never have been determined until an engine

upon it.

DESCRIPTION OF CLIFF-CRANE FOR

To R. Creed, Esq.
INVENTED BY JOHN JI

London agd Birmingham Railway Office,

Wolverton Station, May 25, 1842.

(For the A My Dear Sir,- I send, for the information The machine which is the subject

of the Board, the particulars of an experithe present notice is especially app

ment which was made on Monday and Tuese cable to such parts of our coasts as c

dıy last, at this station, on engine No. 18; sist of abrupt and perpendicular cli

and as the result proves that a fracture may washed by the waves, which preclude

occur in the fore-axle, without any serious

consequence to engines of the description possibility of rescuing any ill-fated n

used by the company, I doubt not that it riners that may be stranded at their fi

will be found exceedingly interesting at a except by mechanical means from abo

time when the public mind is so much es. A most important consideration with cited by the recent accident on the Paris and spect to any machine contrived for suc Versailles Railway. purpose is the absence of all that is co I must premise, that engine No. 18 Fas plicated; simplicity of construction beii selected for the experiment because she had doubtless, the surest guarantee for su

been sent to Wolverton to undergo a thorough cessful operation. This will appear repair; and it was further decided to sab. more evident, when it is borne in mir stitute for her fore-axle one which, having that if ever called into action, it wou

been erroneously made a quarter of an inch probably be amidst scenes of confusi less in diameter than the prescribed dimenand distress-perhaps too in the darhni sions, had been long since laid aside.

The axle thus selected was cut circularly of the night. ' In such cases it too fr through, by a tool threz-eighths of an inch quently happens that more zeal is shot wide, close to one of the journals, and to than discretion-all are eager to lend within half an inch of the centre of the dia. helping hand, but few aware how assis meter, leaving, therefore, an intervening ance may best be rendered; and und thickness of one inch of metal connecting such circumstances, complicated tack the partially severed parts. of any description might not only rend The engine, in this state, was sent from abortive the means of relief intende the station towards Roade; the fore-axle but in all probability lead to fatal r broke in two as intended, at the point where sults. Against these fearful continge it had been divided, but the occurrence had cies, the inventor of the present apparat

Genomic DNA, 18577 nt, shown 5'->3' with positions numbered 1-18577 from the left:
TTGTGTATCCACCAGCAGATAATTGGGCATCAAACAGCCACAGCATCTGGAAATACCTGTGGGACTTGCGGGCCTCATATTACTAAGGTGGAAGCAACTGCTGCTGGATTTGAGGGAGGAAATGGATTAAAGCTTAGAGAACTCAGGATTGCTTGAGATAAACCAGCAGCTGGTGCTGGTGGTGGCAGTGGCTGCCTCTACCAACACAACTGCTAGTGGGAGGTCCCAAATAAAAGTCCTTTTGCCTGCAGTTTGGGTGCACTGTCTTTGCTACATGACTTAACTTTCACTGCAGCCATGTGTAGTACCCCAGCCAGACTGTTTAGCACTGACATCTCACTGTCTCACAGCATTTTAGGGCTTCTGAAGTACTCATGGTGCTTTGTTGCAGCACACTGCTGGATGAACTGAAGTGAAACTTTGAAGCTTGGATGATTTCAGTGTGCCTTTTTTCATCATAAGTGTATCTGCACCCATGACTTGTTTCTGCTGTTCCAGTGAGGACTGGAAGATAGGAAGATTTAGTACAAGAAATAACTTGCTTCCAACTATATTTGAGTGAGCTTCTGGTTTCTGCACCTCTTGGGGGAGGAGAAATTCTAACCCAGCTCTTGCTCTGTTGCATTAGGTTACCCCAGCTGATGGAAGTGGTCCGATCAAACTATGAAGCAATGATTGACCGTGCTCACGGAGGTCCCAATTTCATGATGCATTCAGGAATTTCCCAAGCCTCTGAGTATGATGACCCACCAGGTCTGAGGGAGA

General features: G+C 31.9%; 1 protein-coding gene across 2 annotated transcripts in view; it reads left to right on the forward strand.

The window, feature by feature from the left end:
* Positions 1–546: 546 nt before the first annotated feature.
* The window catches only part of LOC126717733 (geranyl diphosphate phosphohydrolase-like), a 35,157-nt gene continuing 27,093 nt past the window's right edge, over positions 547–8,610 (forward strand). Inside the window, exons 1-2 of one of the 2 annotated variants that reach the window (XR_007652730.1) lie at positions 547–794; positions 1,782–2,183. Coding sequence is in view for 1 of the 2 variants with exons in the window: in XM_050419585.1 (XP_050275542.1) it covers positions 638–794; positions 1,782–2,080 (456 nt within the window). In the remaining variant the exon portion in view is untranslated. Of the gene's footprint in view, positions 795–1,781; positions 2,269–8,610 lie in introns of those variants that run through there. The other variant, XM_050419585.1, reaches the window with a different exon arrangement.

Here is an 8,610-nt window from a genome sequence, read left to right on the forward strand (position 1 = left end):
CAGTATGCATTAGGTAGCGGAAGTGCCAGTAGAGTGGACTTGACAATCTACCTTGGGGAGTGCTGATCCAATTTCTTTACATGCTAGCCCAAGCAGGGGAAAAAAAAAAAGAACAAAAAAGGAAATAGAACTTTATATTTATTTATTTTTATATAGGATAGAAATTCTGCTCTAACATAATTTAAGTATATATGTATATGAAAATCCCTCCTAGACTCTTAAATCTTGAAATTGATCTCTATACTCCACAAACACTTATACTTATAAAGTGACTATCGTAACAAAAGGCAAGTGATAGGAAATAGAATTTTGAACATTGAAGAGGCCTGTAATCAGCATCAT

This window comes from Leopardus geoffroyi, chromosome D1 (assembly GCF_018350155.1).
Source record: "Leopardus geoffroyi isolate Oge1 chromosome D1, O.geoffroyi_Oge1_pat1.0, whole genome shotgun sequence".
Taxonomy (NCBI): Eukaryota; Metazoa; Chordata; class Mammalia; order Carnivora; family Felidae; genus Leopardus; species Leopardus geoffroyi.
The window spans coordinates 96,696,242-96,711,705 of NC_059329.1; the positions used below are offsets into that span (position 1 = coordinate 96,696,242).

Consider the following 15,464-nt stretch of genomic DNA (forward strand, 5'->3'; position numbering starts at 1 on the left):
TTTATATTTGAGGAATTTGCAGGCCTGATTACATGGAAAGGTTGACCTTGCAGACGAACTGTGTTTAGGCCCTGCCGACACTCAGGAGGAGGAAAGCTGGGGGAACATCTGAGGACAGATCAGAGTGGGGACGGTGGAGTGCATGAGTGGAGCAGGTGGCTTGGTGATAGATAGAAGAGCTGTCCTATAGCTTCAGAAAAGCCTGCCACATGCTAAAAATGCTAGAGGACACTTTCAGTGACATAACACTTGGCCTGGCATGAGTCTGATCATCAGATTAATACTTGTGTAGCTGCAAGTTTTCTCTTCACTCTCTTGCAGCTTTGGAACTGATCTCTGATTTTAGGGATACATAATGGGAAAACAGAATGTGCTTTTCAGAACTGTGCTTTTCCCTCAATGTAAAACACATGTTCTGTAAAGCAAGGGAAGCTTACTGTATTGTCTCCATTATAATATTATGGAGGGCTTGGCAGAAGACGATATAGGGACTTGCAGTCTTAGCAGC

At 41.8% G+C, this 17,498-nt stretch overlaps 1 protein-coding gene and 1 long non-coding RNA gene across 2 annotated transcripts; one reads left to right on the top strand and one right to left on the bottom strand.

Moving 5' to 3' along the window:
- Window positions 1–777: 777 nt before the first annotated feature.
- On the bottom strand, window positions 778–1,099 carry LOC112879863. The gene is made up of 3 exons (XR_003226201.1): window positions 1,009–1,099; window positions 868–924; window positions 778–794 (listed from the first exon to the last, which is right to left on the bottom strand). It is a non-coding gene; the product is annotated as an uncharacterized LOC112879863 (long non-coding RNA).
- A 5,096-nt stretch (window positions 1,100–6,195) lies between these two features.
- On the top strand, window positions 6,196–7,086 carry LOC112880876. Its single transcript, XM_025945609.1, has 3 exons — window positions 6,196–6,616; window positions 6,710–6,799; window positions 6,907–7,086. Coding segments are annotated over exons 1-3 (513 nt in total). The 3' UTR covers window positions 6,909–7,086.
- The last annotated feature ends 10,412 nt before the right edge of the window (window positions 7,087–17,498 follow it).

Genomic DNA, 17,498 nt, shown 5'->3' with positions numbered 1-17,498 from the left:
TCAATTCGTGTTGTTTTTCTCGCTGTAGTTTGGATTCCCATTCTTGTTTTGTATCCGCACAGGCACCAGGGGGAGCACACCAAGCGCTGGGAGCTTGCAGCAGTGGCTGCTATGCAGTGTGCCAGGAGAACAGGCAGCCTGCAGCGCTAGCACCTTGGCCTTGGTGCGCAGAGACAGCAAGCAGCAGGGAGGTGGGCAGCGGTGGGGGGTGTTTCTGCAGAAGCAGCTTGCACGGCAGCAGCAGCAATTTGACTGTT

no apparent effect on the movement of the appears to have effectualy provide engine, which continued its course till it

reached Ronde, when it was crossed from Simplicity and power are at once cui bined in this machine. There is nothi the down to the up line, and returned in

safety to Wolverton. to adjust, which can lead to confusion

On Tuesday, at half-past one p.m., the failure, while no less than four indi' engine, with its divided fore-axle in preduals at a time, may with ease be rais cisely the state in which it had been left the or lowered in the carefully construct day preceding, was started from Wolverton, cradle attached to the machine. Nor with six waggons of wheels and axlesit in saving life alone, that Mr. Johnstoi making a gross load of 32 tons, exclusive of apparatus may be rendered availab engine and tender. With this load the enProperty as well as human beings m gine attained a speed of 23 miles per hour, and be rescued from destruction by its simp arrived safely at the Watford station, distant but effective machinery.

34 miles. Soon after leaving Watford, and The accompanying perspective vi when it was again running at a speed of 25 and plan (fig. I and 2,) i Lich are copi miles per hour, one of the front wheels slipfrom the Report of the Royal Huma ped off the rails, and the engine was delayed

The Society for the present year,

seven minutes until it was replaced.

exbibit t construction of the apparatus and ti

engine aguin proceeded towards London ; but

at about two miles beyond the Harrow sta. mode of working it so clearly as to r tion, where the line is on transverse sleepers, quire but little explanatory descriptio the wheels once more slipped off the rails, A is a box or well for rocket or mort and the engine, in that state, ran upwards apparatus, if required. B, pin-bolt f of 200 yards before it was stopped. * In 20 securing or adjusting the beam. C, spa minutes it was again lifted on to the rails, shores or stays. I), catch-wheels attache and started for Camden Town, where it ar. to roller. E, ballast-box; f f, hooks f rived in safety before five o'clock. attaching hand-ropes to assist in i is experiment, tried as it purposely was

« ZurückWeiter »